Container Closure Integrity Testing (CCIT) is an assay that evaluates the adequacy of container closure systems to maintain a sterile barrier against potential contaminants. Contaminants that could potentially cross a container closure barrier include microorganisms, reactive gases, and other substances (USP <1207>). Container closure systems should maintain the sterility and product quality of sterile final pharmaceutical, biological, and vaccine products throughout their shelf-life.
Container closure systems consist of primary packaging components and secondary packaging components (USP <1207>). Primary packaging components are those components that come into direct contact with the product, such as a glass vial or syringe. While, secondary packaging components are those components that are vital to ensure correct package assembly, such as aluminum caps over stoppers (USP <1207>).
Container closure integrity testing can be performed in many different ways. All of the testing methods have pros and cons. In addition, some containers, such as ampoules, require 100% integrity testing.
Contract Container Integrity Testing laboratories offer numerous state- of-the-art options for leak testing and assessing pharmaceutical package integrity per USP <1207>. Container Closure Integrity test programs have been successfully used to optimize sealing parameters, evaluate container storage temperature impact, replace sterility tests for product stability batches, screen production lots for faulty packages and support regulatory submission applications for product commercialization around the world.
Contract Analytical services providers seal-scan testing to identify defects such as inconsistent seals and areas of the seal in which the minimum seal width requirement is not met.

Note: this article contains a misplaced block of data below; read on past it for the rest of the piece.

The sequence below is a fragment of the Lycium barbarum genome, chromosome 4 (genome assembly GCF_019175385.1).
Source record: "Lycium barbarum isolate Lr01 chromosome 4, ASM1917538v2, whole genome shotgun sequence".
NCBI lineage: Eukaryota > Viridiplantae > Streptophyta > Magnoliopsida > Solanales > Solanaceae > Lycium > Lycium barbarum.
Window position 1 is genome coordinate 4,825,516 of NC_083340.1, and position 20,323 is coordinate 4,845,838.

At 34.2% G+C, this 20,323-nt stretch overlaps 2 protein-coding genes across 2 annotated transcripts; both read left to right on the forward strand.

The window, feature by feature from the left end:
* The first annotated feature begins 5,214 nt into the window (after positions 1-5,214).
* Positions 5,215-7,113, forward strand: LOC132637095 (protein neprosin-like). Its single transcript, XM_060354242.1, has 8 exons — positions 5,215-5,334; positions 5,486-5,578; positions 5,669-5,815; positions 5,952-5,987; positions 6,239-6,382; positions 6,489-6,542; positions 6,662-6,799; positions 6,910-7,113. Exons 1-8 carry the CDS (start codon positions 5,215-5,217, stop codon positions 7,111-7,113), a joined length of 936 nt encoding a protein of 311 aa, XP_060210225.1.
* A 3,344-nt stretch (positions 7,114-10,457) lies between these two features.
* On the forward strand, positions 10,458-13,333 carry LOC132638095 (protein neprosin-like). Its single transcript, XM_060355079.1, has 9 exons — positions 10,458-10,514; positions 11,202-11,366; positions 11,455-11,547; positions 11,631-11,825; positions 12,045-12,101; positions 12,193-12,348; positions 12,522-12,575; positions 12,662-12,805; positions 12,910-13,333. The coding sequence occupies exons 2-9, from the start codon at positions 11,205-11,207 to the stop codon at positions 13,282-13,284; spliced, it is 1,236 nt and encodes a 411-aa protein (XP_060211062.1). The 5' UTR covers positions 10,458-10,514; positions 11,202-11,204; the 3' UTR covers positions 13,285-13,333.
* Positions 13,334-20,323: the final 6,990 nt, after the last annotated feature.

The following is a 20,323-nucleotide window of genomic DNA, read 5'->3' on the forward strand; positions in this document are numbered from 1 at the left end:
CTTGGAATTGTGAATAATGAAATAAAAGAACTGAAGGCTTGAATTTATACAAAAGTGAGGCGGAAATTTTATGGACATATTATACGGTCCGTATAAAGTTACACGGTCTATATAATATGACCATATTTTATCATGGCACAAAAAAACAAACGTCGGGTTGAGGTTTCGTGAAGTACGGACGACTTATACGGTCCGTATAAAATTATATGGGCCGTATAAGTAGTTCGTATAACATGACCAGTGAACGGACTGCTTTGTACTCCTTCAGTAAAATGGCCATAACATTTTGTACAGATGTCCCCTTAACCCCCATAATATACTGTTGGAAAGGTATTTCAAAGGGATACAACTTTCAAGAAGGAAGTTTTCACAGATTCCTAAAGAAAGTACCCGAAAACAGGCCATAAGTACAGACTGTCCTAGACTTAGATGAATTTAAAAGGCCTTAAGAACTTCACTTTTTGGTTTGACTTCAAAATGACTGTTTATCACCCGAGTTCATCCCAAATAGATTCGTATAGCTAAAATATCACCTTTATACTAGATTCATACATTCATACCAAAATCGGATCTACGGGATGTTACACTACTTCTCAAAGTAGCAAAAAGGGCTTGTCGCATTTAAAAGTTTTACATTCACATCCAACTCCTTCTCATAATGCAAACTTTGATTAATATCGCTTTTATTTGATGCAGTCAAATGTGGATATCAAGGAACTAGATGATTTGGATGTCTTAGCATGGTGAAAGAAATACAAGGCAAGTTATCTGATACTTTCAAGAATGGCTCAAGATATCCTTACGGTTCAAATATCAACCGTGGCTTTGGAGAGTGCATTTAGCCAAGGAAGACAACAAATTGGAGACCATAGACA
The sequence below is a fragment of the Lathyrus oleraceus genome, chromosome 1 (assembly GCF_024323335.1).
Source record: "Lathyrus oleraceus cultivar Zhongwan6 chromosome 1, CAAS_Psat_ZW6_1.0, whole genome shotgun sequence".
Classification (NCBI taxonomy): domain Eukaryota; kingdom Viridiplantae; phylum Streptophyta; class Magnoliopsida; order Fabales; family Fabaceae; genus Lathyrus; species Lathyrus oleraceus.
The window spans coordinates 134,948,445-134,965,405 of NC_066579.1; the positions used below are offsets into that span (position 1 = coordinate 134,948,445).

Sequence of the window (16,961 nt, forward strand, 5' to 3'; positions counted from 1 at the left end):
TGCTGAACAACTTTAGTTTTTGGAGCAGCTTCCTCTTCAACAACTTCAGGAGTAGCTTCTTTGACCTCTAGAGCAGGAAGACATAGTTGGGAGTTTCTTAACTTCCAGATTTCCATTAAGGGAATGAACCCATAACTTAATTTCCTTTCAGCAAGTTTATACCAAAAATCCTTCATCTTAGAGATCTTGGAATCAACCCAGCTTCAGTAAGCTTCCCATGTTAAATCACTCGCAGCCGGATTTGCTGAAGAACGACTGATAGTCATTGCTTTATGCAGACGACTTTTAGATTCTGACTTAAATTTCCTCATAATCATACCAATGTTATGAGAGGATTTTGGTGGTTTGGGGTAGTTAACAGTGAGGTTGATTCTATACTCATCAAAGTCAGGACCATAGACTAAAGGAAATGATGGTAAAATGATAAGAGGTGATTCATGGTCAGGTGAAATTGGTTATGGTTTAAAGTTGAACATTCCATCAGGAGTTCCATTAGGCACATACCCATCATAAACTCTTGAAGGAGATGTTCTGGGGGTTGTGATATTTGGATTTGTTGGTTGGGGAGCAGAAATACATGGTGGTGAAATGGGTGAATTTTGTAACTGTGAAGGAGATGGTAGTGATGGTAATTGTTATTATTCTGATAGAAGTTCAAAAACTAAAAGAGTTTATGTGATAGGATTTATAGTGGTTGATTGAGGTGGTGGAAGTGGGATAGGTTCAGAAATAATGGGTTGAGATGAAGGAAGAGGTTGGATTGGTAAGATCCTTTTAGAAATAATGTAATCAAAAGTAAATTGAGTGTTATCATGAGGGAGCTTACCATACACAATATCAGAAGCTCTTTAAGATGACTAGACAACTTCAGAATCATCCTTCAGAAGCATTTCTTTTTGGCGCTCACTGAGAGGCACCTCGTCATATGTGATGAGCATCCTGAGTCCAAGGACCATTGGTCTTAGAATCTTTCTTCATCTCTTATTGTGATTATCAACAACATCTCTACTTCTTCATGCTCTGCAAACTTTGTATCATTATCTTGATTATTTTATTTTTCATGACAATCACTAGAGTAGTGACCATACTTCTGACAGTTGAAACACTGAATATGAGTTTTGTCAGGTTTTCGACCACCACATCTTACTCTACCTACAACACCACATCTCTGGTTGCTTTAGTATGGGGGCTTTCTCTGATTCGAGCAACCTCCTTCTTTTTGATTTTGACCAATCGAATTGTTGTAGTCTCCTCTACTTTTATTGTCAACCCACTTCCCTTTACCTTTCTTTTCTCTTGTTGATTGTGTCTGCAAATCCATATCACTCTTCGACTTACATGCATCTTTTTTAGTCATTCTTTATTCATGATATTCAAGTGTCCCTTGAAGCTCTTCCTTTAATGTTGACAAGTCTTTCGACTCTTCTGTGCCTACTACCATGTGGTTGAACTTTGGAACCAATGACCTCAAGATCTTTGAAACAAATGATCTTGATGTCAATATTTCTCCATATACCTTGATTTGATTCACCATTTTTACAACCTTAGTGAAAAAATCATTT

Airborne ultrasound technology, as found in the PTI Seal-Scan, presents an alternative for seal quality assessment. Using a pair of transducers located on opposing sides of a seal, ultrasound is emitted and monitored for transmittance to the opposing transducer. Areas with poor seal quality typically have gas pockets, which reduce the amount of ultrasound passing through the seal area. On the other hand, introduction of foreign material into the seal area may increase overall transmittance of ultrasound between transducers. Thus, resulting signals are indicative of seal quality. Data may be presented quantitatively, but also in the form of a qualitative “Pass”, “Warn”, or “Fail” if method development is performed. Additionally, a digital image of the seal quality may be compiled from multiple scans.
Analytical service providers conduct electrical conductivity / high voltage leak detection (HVLD) testing on a range of package systems, including parenteral vials, prefilled cartridges and syringes, plastic containers and plastic bags or pouches.